Over time, the versions of many libraries or applications evolve and often one machine is not sufficient to host all the versions simultaneously, an example may be the php library which in a couple of years has changed version from 5. X at the current 7.x and installing them both and managing them is not at all easy, here is the concept of virtualization. Rather than running real virtual machines, today we have a powerful and versatile tool called Docker. Leaving aside the advantages and the guides on how to install it, we pass directly to the real case.

I have a PC with Ubuntu operating system, Lamp installed and (to date, when I write this article) the installed php version is 7.2 I’m also a fanatic supporter of the well-known Yii framework so I created N applications on this machine, some created both with Yii 1.x (php 5.x compatible) and others with Yii 2.x (php 7.x compatible). What happens if they ask me for an update or a change to the code of an application made with Yii 1.x ? I’ve to continuously switch between the two versions of the Php (5.x <-> 7.x) this step as well as boring, takes away a lot of precious time.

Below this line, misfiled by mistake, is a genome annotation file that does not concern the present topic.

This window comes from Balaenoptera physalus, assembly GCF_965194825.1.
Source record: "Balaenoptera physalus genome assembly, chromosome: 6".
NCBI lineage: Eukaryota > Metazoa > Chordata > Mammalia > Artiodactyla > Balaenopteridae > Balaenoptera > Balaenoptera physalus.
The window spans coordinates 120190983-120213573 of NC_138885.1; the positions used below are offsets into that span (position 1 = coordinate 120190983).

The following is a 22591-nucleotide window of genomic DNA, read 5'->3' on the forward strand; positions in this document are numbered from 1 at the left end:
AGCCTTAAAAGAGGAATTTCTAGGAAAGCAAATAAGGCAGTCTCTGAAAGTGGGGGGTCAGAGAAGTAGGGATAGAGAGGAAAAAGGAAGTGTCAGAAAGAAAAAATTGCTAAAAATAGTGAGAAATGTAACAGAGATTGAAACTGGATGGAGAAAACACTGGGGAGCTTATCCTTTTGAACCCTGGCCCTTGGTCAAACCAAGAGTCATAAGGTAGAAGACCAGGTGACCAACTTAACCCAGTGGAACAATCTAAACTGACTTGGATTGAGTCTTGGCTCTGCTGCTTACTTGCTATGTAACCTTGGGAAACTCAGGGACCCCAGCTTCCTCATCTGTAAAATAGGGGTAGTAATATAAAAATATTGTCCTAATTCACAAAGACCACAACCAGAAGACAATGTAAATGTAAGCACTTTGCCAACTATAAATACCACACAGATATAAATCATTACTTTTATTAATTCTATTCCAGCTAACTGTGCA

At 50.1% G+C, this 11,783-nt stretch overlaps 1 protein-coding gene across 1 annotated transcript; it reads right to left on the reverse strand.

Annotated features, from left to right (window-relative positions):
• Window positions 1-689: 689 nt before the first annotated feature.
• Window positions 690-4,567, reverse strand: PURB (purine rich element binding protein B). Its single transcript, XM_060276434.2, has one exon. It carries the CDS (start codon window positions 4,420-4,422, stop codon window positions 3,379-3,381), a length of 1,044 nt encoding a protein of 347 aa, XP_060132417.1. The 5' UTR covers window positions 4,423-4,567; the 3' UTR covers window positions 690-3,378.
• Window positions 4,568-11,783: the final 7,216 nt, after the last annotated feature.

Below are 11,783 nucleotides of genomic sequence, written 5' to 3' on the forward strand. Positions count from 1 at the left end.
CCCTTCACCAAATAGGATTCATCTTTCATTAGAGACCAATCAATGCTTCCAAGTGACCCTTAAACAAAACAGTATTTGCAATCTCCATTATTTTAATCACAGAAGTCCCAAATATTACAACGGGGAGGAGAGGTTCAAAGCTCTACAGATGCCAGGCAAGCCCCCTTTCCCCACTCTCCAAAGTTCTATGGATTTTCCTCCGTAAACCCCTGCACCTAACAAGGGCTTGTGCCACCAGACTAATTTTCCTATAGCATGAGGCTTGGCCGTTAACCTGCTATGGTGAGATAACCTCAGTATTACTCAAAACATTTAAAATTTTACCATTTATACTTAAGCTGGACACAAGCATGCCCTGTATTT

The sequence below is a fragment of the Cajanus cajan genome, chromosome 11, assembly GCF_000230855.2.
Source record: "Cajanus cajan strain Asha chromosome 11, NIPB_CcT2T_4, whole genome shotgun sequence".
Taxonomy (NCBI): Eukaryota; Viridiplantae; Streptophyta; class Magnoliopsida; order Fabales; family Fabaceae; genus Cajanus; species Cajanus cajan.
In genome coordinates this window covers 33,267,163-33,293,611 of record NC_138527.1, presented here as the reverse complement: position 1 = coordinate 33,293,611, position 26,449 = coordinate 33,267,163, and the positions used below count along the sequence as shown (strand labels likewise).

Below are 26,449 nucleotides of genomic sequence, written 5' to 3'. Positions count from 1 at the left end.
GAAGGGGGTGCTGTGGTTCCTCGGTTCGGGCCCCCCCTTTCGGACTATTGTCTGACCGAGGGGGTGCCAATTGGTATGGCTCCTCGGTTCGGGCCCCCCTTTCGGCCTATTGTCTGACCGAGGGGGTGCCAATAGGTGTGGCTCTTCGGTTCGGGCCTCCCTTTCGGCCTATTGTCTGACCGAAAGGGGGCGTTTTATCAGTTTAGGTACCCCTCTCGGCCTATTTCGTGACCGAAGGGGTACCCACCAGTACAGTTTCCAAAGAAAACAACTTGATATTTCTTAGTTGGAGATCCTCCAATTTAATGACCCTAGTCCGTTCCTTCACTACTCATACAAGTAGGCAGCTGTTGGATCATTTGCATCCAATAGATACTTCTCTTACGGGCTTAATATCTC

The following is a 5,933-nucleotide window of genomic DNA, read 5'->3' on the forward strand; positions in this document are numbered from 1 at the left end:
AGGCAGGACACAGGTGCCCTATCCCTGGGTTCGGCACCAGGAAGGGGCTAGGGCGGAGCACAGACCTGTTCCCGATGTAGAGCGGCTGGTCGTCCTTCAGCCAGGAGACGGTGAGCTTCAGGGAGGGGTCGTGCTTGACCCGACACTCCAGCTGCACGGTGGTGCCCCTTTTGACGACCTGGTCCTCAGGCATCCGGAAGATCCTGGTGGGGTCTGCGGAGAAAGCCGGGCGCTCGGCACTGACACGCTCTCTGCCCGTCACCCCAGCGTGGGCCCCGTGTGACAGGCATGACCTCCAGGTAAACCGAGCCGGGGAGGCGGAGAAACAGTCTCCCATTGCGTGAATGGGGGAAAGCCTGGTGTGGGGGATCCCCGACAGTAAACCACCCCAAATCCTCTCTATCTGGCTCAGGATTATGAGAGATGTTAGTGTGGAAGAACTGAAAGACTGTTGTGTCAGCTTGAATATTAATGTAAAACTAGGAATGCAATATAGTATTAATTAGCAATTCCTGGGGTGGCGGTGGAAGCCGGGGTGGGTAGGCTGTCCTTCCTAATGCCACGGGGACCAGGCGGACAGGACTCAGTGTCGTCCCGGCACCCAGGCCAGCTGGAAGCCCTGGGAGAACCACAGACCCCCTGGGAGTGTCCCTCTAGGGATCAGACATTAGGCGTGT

Idea

The solution to this paradigm is to virtualize with Docker Containers, ad hoc environments created to run what we want, in this case, I looked for a container with features very similar to my work environment (apache, php, mysql and a system operating linux based) in a few minutes I have an environment (guest) isolated from my machine (host) that will allow me to continue working even with older versions of php.

Let’s start by cloning this amazing github repository, read the README which explains how to create and finally launch the docker-compose and very interesting detail is the ability to change branches based on the php version that you want to install in the Docker container.

At the end of the docker composer execution we will finally have all the containers started and ready for use.
Another interesting detail is the “www” folder that we will find in our cloned repository, which is nothing more than the documentRoot of our (virtual) webserver all that will be contained within it will be executed by apache. This feature in Docker terminology is called Volume.

Clone your app

Now that we have a completely new documentRoot and isolated from the rest of the host machine, we just have to clone our applications (in my case I cloned one of my applications for edit/upgrading and the well-known “Yii 1.1.x” framework without which my application would not run properly) in the folder named ‘./www’.

cd cloned-repo/www/


git clone https://github.com/my-user/myAppWith_Old_php.git


git clone https://github.com/yiisoft/yii.git

Localhost it's ready!

Finally we can see the result of so much effort, we open the browser and write this url ->

http://localhost

we should see our application running smoothly!!

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